Surge in Hong Kong students applying to mainland universities contrasts sharply with anti-China sentiment
Trend contrasts sharply with anti-mainland sentiment among local students
The number of Hong Kong students applying to mainland universities has seen a tenfold increase over the past decade, despite the common perception that the city’s youth are wary about studying across the border.
Research by the Post found that the percentage of secondary school graduates applying for places at mainland universities swelled from below 1 per cent in 2006 to a peak of over 7 per cent in 2012, followed by a slight tapering to about 6 per cent last year.
The trend contrasted sharply with anti-mainland sentiment among local students, particularly in 2012 when tens of thousands opposed the government’s plans to start teaching national education in the city’s schools.
A tenth of more than 3,500 candidates last year opted to major in Chinese medicine, while more than half of the applicants went to the top institutions in Guangdong, such as Sun Yat-sen University and Jinan University, which are famous for medical studies, a mainland education consultant said.
Only about 20 students went to Peking University, given that most found such prestigious institutions to be too far away and too hard to get into.
Some top secondary school graduates who chose to “go north” told the Post that it was the mainland’s booming economy and comparatively low cost of living that encouraged them to take the leap of faith. But education experts were uncertain if the trend would continue .
“I have to admit that there are a lot of things to be improved in China and the mainland is not as developed as Hong Kong,” John Li Chun-hei, a second-year student majoring in international relations at Peking University, said. “But there’s great potential for further economic growth.”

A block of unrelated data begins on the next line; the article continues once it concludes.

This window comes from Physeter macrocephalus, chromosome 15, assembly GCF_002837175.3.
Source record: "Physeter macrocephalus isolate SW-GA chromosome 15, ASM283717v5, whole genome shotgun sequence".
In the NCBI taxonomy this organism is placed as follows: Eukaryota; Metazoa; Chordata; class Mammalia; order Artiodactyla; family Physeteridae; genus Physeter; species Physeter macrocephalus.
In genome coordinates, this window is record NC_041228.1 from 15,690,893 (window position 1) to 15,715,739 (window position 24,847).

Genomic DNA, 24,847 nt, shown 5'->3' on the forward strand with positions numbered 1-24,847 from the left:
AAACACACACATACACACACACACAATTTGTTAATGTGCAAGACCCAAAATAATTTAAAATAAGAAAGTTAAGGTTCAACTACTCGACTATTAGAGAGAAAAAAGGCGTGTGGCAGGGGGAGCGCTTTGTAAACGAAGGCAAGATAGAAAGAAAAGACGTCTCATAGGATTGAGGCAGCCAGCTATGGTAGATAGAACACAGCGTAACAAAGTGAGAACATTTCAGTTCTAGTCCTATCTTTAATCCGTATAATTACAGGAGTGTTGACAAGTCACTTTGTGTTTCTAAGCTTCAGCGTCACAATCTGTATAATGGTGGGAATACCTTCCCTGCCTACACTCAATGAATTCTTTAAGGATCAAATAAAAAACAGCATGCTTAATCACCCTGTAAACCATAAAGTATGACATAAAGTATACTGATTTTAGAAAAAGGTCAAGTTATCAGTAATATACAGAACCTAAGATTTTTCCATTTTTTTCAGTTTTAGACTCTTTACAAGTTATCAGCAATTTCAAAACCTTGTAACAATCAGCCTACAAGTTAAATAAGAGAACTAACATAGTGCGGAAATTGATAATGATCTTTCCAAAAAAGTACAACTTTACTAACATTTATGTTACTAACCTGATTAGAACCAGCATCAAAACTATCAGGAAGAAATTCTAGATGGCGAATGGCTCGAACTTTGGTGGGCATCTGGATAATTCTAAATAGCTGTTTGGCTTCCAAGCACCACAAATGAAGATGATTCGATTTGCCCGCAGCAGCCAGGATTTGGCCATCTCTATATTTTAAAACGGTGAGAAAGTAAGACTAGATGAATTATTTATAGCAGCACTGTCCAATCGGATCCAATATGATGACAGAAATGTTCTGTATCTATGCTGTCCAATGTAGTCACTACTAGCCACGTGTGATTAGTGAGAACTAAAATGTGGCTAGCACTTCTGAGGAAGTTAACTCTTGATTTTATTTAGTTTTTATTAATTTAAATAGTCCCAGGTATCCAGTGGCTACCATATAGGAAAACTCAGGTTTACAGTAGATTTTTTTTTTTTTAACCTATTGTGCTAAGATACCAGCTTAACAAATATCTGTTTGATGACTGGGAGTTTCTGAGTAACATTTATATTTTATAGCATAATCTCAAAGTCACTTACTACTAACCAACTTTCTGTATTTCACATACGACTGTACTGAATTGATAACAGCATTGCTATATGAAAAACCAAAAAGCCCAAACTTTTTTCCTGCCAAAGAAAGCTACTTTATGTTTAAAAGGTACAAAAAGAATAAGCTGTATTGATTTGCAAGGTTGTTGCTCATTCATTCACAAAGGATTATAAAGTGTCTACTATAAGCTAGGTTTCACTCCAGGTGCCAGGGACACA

Li gave up his plan to study business and economics at the Hong Kong University of Science and Technology in 2014, and chose to go to Beijing instead on the recommendation of his school principal.
He said the mainland, as the world’s second-biggest economy, offered a market that Hong Kong could not match, along with the lure of lower living costs.
“It costs me around 15 yuan (HK$18) to have a nice meal at the school canteen, but in Hong Kong that would cost more than double,” Li said.
Examinations and Assessment Authority statistics show 3,526 local students applied to mainland universities last year, accounting for almost 6 per cent of some 62,200 students taking the Hong Kong Diploma of Secondary Education exams.
More than 400 applied for entrance exams for more than 300 mainland universities, and the remaining thousands joined a scheme to enter universities across the border based on their DSE results.
The figure was up from 518 students in 2006, which accounted for 0.6 per cent of some 76,700 students taking the now-defunct Hong Kong Certificate of Education Examination.
Lo Wing-cheung, principal of Heung To College of Professional Studies and an education consultant on mainland university admission, said Hong Kong students chose universities in Guangdong province because they preferred its shared Cantonese culture and proximity to the city.
“Chinese medicine is the most popular subject among hundreds,” Lo said. “There are a large number of Chinese medicine hospitals in Guangzhou, Shanghai and Beijing.”
He pointed out that the well-established industry on the mainland offered far more internships and job opportunities for students. Hong Kong plans to build its first Chinese medicine hospital to meet a growing demand for graduates in the field.
Lo suggested the growing number of students setting their sights on business schools on the mainland was the result of closer economic ties.
“Peking University and Tsinghua University have also been eyeing more students from Hong Kong in recent years, increasing from a few to about 20 last year,” he said. “They are competing for talent with top universities in Hong Kong.”
But education experts said the cross-border student growth could still be affected by factors such as the slowing economy and anti-mainland sentiment.
Chou Kee-lee, of the Education University of Hong Kong said more students would be going to the mainland if China did well economically and socially in the future. “But the mainland is now experiencing an economic slowdown, the direction of which is still unpredictable,” he said.